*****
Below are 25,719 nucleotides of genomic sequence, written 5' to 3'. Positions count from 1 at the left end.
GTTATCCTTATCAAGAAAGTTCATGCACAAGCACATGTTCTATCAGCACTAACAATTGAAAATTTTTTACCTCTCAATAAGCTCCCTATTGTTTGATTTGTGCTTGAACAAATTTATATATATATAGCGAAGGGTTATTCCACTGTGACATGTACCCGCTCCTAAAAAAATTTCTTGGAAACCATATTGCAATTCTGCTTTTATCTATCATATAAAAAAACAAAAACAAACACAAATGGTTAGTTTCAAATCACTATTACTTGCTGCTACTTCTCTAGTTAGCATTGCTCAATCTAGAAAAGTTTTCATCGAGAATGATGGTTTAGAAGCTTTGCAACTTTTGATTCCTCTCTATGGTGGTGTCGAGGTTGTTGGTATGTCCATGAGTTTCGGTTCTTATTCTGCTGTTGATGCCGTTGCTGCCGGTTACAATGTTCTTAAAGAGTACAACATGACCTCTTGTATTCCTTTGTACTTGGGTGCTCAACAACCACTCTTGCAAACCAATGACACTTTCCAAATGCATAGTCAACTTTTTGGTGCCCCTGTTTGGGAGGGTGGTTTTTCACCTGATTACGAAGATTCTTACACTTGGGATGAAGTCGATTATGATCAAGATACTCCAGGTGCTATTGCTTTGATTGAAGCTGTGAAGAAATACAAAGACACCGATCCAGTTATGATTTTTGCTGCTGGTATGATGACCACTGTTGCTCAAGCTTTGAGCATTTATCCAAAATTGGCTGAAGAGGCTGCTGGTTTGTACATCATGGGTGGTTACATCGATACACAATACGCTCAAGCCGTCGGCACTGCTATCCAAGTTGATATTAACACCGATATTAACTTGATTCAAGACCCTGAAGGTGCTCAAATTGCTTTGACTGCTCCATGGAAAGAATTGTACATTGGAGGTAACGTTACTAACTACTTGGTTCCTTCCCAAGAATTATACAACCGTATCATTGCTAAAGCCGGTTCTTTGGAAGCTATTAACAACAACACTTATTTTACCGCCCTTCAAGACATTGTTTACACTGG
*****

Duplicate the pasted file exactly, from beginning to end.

Below are 25,719 nucleotides of genomic sequence, written 5' to 3'. Positions count from 1 at the left end.
GTTATCCTTATCAAGAAAGTTCATGCACAAGCACATGTTCTATCAGCACTAACAATTGAAAATTTTTTACCTCTCAATAAGCTCCCTATTGTTTGATTTGTGCTTGAACAAATTTATATATATATAGCGAAGGGTTATTCCACTGTGACATGTACCCGCTCCTAAAAAAATTTCTTGGAAACCATATTGCAATTCTGCTTTTATCTATCATATAAAAAAACAAAAACAAACACAAATGGTTAGTTTCAAATCACTATTACTTGCTGCTACTTCTCTAGTTAGCATTGCTCAATCTAGAAAAGTTTTCATCGAGAATGATGGTTTAGAAGCTTTGCAACTTTTGATTCCTCTCTATGGTGGTGTCGAGGTTGTTGGTATGTCCATGAGTTTCGGTTCTTATTCTGCTGTTGATGCCGTTGCTGCCGGTTACAATGTTCTTAAAGAGTACAACATGACCTCTTGTATTCCTTTGTACTTGGGTGCTCAACAACCACTCTTGCAAACCAATGACACTTTCCAAATGCATAGTCAACTTTTTGGTGCCCCTGTTTGGGAGGGTGGTTTTTCACCTGATTACGAAGATTCTTACACTTGGGATGAAGTCGATTATGATCAAGATACTCCAGGTGCTATTGCTTTGATTGAAGCTGTGAAGAAATACAAAGACACCGATCCAGTTATGATTTTTGCTGCTGGTATGATGACCACTGTTGCTCAAGCTTTGAGCATTTATCCAAAATTGGCTGAAGAGGCTGCTGGTTTGTACATCATGGGTGGTTACATCGATACACAATACGCTCAAGCCGTCGGCACTGCTATCCAAGTTGATATTAACACCGATATTAACTTGATTCAAGACCCTGAAGGTGCTCAAATTGCTTTGACTGCTCCATGGAAAGAATTGTACATTGGAGGTAACGTTACTAACTACTTGGTTCCTTCCCAAGAATTATACAACCGTATCATTGCTAAAGCCGGTTCTTTGGAAGCTATTAACAACAACACTTATTTTACCGCCCTTCAAGACATTGTTTACACTGG